Microbleeds Are Associated With Subsequent Hemorrhagic and Ischemic Stroke in Healthy Elderly Individuals
Background and Purpose—Cerebral microbleeds (MBs) are frequently detected in patients with stroke, especially those who experience intracerebral hemorrhage. However, the clinical significance of MBs in subjects without cerebrovascular disease is still unclear. We performed a prospective study to determine whether the presence of MBs provides useful prognostic information in healthy elderly individuals.
Methods—We tracked 2102 subjects (mean age, 62.1 years) over a mean interval of 3.6 years after they voluntarily participated in the brain checkup system at the Shimane Institute of Health Science. An initial assessment was performed to document the presence of MBs and silent ischemic brain lesions and to map the location of the MBs. During the follow-up period, we obtained information about stroke events that occurred in each subject.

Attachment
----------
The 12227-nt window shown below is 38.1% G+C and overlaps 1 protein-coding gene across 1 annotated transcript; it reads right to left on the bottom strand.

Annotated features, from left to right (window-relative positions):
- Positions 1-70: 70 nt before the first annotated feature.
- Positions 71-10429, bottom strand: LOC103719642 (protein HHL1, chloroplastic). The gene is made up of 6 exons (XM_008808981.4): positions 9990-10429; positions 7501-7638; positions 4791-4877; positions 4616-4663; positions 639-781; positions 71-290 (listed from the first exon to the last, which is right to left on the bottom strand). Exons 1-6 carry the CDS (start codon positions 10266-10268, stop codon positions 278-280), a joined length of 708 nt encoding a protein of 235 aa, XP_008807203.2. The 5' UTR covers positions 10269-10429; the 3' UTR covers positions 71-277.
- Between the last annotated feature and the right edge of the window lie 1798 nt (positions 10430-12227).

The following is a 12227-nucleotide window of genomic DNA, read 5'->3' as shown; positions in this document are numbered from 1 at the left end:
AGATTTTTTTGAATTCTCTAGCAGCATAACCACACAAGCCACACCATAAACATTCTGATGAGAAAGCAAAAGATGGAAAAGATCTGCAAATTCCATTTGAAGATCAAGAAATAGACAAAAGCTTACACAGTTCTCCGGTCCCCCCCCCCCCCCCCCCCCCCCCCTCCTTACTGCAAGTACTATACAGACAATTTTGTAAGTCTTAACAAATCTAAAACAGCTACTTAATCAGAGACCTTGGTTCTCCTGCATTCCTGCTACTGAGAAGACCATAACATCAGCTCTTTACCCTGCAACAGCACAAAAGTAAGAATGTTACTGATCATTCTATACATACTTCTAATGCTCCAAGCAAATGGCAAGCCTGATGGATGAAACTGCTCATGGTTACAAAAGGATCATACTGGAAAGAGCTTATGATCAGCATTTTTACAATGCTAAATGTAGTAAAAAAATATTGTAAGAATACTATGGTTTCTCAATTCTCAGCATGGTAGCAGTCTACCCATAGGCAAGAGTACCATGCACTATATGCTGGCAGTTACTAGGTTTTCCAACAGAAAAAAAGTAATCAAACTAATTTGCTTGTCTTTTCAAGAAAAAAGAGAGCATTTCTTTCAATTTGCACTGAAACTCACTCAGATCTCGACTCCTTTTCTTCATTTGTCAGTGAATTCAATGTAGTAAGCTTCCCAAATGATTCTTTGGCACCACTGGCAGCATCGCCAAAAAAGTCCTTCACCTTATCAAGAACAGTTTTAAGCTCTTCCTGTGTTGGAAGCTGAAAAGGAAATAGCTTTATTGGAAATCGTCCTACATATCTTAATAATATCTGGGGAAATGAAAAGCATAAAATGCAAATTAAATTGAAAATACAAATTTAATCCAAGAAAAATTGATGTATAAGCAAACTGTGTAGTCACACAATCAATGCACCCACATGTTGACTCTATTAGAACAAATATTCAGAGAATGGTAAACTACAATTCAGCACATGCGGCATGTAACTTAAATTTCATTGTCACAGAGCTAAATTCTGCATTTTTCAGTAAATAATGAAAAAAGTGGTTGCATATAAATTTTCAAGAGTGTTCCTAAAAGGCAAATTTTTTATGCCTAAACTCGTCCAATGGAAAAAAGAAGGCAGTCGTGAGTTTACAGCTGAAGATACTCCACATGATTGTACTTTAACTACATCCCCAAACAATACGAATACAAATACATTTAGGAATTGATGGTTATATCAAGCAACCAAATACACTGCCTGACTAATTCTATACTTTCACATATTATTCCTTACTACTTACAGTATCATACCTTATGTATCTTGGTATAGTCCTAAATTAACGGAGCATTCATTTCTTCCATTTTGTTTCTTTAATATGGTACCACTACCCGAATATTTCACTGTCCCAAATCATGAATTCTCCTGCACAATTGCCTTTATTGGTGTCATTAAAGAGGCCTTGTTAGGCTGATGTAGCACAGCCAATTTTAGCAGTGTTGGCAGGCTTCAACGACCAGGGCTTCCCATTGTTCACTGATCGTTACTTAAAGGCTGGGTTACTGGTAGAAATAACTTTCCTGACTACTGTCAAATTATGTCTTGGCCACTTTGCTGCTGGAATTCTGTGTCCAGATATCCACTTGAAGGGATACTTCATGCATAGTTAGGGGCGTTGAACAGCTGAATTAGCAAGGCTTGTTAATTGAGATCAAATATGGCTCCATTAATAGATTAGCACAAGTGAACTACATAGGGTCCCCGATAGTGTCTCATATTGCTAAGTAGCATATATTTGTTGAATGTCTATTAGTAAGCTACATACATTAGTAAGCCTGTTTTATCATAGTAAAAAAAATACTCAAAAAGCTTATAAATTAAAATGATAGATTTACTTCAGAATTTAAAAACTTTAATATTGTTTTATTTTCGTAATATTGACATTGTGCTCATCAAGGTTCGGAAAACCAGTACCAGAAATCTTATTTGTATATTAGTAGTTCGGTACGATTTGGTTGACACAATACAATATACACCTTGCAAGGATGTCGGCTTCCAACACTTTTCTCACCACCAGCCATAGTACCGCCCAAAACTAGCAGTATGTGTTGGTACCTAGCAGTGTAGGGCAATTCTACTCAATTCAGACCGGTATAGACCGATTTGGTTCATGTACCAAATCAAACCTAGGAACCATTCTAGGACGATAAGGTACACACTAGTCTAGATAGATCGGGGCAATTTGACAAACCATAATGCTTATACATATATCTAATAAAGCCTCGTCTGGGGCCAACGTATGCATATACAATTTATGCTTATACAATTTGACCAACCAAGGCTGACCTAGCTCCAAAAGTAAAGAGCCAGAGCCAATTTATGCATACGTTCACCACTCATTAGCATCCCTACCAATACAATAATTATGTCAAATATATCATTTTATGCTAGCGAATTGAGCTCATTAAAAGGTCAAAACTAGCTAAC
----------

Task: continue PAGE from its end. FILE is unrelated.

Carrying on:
Results—MBs were detected in 93 of the 2102 subjects (4.4%). Strokes occurred in 44 subjects (2.1%) during the follow-up period. They were significantly more common among subjects with MBs. Age and hypertension were independent risk factors for MBs. The presence of MBs was more strongly associated with a deep brain hemorrhage (hazard ratio, 50.2; 95% CI, 16.7 to 150.9) than ischemic stroke (hazard ratio, 4.48; 95% CI, 2.20 to 12.2). All hemorrhagic strokes occurred in deep brain regions, and they were associated with MBs located in the deep brain region.
Conclusions—This longitudinal study demonstrated that the presence of MBs can be used to predict hemorrhagic and ischemic stroke, even in healthy elderly individuals.
- Received September 5, 2010.
- Revision received January 15, 2011.
- Accepted February 14, 2011.
- © 2011 American Heart Association, Inc.